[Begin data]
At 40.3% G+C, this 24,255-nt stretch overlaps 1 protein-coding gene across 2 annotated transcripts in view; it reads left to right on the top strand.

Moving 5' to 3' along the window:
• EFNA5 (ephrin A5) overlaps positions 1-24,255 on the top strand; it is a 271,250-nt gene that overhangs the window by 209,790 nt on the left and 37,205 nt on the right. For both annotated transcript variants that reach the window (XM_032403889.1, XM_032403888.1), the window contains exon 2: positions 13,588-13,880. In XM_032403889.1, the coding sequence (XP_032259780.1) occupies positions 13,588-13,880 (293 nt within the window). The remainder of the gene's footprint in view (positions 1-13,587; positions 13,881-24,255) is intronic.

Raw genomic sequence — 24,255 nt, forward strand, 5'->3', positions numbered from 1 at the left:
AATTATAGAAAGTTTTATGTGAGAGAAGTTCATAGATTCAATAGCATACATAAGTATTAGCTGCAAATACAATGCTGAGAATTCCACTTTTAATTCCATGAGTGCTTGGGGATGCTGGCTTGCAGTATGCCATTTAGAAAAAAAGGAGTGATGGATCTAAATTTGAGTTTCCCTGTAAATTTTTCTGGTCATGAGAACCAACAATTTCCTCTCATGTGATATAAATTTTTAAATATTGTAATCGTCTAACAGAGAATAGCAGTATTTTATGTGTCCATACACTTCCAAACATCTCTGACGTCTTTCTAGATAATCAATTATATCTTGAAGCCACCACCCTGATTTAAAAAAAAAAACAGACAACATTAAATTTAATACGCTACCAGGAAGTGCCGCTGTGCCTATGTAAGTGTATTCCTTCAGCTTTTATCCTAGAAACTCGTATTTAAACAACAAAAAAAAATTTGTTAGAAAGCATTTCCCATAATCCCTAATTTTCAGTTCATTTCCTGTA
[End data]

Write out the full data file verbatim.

At 40.3% G+C, this 24,255-nt stretch overlaps 1 protein-coding gene across 2 annotated transcripts in view; it reads left to right on the top strand.

Moving 5' to 3' along the window:
• EFNA5 (ephrin A5) overlaps positions 1-24,255 on the top strand; it is a 271,250-nt gene that overhangs the window by 209,790 nt on the left and 37,205 nt on the right. For both annotated transcript variants that reach the window (XM_032403889.1, XM_032403888.1), the window contains exon 2: positions 13,588-13,880. In XM_032403889.1, the coding sequence (XP_032259780.1) occupies positions 13,588-13,880 (293 nt within the window). The remainder of the gene's footprint in view (positions 1-13,587; positions 13,881-24,255) is intronic.

Raw genomic sequence — 24,255 nt, forward strand, 5'->3', positions numbered from 1 at the left:
AATTATAGAAAGTTTTATGTGAGAGAAGTTCATAGATTCAATAGCATACATAAGTATTAGCTGCAAATACAATGCTGAGAATTCCACTTTTAATTCCATGAGTGCTTGGGGATGCTGGCTTGCAGTATGCCATTTAGAAAAAAAGGAGTGATGGATCTAAATTTGAGTTTCCCTGTAAATTTTTCTGGTCATGAGAACCAACAATTTCCTCTCATGTGATATAAATTTTTAAATATTGTAATCGTCTAACAGAGAATAGCAGTATTTTATGTGTCCATACACTTCCAAACATCTCTGACGTCTTTCTAGATAATCAATTATATCTTGAAGCCACCACCCTGATTTAAAAAAAAAAACAGACAACATTAAATTTAATACGCTACCAGGAAGTGCCGCTGTGCCTATGTAAGTGTATTCCTTCAGCTTTTATCCTAGAAACTCGTATTTAAACAACAAAAAAAAATTTGTTAGAAAGCATTTCCCATAATCCCTAATTTTCAGTTCATTTCCTGTA